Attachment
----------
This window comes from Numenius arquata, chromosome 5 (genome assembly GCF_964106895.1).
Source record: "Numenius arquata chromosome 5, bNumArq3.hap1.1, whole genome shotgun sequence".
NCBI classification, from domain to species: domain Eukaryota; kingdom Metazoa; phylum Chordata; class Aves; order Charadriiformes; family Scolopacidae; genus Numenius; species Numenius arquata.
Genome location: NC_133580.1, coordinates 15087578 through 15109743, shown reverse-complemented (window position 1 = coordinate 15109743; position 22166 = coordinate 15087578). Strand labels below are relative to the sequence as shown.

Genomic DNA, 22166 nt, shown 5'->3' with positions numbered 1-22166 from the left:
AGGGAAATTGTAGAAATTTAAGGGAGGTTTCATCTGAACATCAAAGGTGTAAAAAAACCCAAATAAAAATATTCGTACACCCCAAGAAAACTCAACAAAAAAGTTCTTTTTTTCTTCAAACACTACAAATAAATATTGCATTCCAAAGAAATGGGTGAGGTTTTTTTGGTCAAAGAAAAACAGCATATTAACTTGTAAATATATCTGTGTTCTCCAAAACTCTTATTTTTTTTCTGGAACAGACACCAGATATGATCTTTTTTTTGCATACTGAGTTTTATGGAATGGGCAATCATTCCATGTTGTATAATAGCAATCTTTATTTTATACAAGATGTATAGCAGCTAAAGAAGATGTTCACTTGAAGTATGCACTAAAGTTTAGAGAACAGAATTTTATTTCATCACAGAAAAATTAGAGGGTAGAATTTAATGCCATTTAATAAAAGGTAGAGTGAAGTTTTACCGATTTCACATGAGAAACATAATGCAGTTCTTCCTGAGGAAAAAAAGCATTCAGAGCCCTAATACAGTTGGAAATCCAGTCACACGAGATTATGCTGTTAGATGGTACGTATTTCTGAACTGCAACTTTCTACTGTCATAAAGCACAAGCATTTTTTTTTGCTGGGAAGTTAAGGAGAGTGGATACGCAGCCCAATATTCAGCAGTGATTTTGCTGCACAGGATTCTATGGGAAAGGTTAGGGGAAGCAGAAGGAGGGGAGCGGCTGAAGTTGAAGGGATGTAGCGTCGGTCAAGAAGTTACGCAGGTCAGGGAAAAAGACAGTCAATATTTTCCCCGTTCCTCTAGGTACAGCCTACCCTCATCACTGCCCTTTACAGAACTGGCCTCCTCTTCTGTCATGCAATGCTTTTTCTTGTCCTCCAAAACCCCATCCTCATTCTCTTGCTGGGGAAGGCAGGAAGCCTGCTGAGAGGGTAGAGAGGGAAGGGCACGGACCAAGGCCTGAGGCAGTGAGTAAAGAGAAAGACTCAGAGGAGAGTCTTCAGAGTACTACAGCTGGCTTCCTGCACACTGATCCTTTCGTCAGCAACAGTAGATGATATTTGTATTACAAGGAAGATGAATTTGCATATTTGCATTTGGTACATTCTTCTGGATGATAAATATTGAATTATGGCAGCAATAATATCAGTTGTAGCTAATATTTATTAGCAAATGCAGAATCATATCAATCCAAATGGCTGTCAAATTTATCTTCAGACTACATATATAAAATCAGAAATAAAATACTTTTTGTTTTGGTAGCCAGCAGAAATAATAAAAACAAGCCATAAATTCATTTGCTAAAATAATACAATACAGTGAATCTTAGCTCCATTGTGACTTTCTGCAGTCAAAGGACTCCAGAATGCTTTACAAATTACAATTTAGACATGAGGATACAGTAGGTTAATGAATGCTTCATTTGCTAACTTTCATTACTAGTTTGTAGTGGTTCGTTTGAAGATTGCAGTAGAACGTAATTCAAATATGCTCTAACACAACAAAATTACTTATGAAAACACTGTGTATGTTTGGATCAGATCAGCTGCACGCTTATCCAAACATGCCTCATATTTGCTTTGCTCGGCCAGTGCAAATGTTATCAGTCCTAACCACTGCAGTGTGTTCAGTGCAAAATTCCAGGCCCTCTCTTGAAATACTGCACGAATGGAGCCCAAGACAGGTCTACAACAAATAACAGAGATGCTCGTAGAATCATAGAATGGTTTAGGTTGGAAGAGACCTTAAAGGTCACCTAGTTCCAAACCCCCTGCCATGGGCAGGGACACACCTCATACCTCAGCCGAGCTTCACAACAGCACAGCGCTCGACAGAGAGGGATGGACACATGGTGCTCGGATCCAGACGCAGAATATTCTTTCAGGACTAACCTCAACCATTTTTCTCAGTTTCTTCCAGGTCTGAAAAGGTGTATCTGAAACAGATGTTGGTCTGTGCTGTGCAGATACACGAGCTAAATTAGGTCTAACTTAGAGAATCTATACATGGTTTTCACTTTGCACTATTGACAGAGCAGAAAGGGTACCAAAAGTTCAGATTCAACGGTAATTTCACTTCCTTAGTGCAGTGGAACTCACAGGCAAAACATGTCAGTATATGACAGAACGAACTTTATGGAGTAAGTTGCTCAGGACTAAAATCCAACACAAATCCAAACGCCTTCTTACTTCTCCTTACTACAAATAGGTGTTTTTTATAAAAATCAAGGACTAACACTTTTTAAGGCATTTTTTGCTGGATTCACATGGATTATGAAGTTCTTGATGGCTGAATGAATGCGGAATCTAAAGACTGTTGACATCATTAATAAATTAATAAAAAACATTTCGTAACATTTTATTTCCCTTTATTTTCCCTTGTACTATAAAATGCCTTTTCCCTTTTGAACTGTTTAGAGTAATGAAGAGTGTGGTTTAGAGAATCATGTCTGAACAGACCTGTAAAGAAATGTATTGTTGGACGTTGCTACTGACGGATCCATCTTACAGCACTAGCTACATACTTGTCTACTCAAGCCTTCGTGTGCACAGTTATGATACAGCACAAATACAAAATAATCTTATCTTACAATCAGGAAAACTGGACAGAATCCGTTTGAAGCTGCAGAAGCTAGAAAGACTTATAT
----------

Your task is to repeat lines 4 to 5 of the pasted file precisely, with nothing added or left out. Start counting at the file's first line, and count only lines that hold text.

Genome location: NC_133580.1, coordinates 15087578 through 15109743, shown reverse-complemented (window position 1 = coordinate 15109743; position 22166 = coordinate 15087578). Strand labels below are relative to the sequence as shown.

Genomic DNA, 22166 nt, shown 5'->3' with positions numbered 1-22166 from the left: